“The work of teaching was more intellectually demanding than I had anticipated because the available materials were substandard and I had to modify them significantly,” Dizard said.

Ultimately, Dizard said, the students were the highlight of his experience, as they were all very respectful, funny to be around, and extremely hard working.

“I loved the social interaction, the friendly welcoming culture,” Dizard said, “and I could not get enough of the food. It was so, so, so good!”

A group of hikers enjoys the outdoors near Prague.
Kate Transchel and her students took time away from the classroom setting to enjoy the outdoors on a hike near Prague.

The seeds of Chico State’s faculty teaching overseas are often planted when they study abroad during their own collegiate years, which alter their academic trajectory in unexpected ways.

Anderson entered Chico State studying to become an elementary school teacher. Fondly remembering her high school Spanish class, she studied in Mexico for six weeks during her sophomore year in college. The experience changed everything.

“I went to Mexico, fell in love with everything about the whole experience, like the language and the culture, and I came back very determined to become bilingual. It was such an important part of my college years and really led me down the path that I ended up taking,” said Anderson, who began teaching at Chico State in 2007 and is in her fourth year teaching international languages and cultures.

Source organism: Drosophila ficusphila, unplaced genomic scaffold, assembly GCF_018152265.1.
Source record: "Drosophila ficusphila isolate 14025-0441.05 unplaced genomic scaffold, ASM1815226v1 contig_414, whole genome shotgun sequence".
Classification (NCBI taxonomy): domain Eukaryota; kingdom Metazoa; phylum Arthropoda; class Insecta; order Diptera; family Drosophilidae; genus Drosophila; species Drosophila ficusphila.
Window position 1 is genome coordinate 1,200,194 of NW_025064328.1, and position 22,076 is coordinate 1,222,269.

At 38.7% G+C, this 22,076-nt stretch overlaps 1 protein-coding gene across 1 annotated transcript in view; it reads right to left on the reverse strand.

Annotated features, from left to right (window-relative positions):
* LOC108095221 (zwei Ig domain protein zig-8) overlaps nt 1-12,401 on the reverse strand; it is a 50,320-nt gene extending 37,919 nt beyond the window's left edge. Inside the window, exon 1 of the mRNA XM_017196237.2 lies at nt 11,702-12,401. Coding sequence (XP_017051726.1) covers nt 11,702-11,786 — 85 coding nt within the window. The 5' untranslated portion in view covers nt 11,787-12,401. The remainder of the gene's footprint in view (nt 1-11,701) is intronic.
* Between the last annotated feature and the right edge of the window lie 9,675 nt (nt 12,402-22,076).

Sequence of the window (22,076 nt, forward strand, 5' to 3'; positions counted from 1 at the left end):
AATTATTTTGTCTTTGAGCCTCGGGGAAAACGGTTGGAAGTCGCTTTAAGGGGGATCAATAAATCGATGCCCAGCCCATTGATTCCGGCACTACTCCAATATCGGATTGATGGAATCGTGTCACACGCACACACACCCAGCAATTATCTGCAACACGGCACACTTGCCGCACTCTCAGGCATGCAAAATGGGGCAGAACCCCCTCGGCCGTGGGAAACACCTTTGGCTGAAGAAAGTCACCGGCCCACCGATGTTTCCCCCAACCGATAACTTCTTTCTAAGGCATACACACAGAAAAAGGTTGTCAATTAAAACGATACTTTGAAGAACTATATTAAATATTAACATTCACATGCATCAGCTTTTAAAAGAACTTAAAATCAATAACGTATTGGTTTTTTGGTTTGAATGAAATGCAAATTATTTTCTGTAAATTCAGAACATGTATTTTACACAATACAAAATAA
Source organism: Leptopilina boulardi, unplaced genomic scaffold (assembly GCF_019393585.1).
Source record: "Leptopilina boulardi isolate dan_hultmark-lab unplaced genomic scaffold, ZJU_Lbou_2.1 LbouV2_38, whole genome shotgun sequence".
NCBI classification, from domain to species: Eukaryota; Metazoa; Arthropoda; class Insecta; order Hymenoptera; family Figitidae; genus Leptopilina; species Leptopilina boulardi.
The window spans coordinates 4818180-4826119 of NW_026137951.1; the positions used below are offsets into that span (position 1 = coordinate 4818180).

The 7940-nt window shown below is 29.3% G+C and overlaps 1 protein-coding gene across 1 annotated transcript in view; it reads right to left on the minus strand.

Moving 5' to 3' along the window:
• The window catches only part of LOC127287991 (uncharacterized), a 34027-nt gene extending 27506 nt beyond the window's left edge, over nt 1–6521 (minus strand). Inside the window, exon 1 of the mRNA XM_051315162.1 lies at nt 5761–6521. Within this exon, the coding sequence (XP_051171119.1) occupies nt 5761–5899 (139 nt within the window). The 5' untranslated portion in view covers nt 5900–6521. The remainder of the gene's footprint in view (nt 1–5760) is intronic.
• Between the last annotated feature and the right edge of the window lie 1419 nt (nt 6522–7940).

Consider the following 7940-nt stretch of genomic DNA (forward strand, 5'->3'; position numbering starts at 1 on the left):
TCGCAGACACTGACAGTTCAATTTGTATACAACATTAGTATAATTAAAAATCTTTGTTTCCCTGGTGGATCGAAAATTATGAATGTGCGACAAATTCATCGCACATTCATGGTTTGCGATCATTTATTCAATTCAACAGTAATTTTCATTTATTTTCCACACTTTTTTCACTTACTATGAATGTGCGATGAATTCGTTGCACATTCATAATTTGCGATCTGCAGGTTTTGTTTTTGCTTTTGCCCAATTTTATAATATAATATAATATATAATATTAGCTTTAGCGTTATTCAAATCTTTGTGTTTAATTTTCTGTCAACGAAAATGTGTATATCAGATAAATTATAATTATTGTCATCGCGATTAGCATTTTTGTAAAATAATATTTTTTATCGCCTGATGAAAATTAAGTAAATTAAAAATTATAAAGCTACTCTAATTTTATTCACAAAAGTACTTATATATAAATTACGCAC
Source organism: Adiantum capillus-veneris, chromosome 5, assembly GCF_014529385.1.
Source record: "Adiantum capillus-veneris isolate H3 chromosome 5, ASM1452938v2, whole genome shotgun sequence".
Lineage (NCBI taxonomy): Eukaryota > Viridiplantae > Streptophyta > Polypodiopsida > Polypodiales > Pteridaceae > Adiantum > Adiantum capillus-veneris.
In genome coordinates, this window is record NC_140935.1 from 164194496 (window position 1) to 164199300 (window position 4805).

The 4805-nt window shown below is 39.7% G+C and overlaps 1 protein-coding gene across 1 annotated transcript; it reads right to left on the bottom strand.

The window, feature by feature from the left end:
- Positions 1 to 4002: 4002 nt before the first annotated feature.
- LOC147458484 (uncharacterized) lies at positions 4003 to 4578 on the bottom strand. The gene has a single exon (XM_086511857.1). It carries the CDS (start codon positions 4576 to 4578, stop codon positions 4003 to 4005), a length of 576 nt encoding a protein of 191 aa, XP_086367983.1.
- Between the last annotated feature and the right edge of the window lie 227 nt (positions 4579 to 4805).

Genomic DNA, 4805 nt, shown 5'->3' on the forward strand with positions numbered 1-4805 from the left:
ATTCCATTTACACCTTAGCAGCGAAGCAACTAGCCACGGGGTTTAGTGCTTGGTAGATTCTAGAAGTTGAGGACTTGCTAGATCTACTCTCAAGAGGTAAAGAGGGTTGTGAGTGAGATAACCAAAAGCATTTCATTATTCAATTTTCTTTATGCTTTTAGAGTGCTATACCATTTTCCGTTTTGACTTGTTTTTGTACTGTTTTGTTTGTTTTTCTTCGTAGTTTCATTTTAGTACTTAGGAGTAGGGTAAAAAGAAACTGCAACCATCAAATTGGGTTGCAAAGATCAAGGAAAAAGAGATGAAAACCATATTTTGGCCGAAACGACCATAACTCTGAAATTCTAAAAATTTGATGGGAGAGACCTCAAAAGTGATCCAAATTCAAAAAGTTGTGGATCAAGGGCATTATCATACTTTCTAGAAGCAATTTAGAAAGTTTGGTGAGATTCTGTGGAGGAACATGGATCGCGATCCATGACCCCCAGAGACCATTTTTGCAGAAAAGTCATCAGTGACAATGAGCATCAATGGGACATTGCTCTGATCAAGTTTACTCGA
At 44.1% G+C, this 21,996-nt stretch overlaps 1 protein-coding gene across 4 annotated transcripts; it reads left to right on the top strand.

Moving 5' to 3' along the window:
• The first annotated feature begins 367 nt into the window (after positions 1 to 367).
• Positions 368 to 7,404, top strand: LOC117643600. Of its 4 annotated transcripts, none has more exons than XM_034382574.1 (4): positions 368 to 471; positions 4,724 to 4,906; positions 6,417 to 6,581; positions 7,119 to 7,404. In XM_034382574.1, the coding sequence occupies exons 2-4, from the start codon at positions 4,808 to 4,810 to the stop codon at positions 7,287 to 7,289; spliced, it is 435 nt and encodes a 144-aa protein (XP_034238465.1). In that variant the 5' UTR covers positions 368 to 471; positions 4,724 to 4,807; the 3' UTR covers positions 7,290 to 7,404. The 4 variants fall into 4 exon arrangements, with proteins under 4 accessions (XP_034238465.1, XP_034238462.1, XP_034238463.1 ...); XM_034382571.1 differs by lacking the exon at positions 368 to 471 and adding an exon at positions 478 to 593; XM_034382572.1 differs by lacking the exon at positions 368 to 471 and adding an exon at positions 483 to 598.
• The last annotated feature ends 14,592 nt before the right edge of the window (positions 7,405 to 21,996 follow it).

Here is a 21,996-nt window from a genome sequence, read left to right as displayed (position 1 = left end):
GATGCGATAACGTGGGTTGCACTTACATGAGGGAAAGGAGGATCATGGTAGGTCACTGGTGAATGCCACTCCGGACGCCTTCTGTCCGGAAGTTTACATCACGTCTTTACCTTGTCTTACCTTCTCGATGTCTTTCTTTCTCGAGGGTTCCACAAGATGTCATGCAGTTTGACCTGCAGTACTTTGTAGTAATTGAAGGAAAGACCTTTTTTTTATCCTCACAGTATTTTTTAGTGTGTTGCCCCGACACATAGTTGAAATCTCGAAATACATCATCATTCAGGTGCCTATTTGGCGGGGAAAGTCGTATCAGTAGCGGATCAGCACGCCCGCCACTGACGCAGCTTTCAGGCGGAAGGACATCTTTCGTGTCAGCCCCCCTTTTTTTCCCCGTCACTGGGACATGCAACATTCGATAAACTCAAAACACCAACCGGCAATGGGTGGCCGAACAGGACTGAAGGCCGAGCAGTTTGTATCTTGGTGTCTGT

Studying in France as a comparative literature major, Dizard’s chance encounter with a group of long-distance truck drivers from Algeria led to conversations about their work and exotic routes through the Sahara Desert. He ultimately traveled with the truck drivers to learn more about their culture and was exposed to an entirely new world, one that ultimately led him to his current field of anthropology.

Dizard added that when a visiting professor teaches a course abroad can also fashion a way for them to renew and, perhaps, reinvent themselves.

“Let’s face it, no matter how into whatever it is you happen to be doing you are, it’s all too easy to get a little lazy,” Dizard said. “Take it on the road, and then things come to you. The old is new again, and stuff that might have been boring becomes exciting again.”

The thrills they find—both within and outside their disciplines—ultimately not only follow them home, but into their classrooms.

“I always tell my students, sometimes you start college and you’re not really sure what you want to do,” Anderson said. “If you can, go abroad. It might change your life. It changed mine.”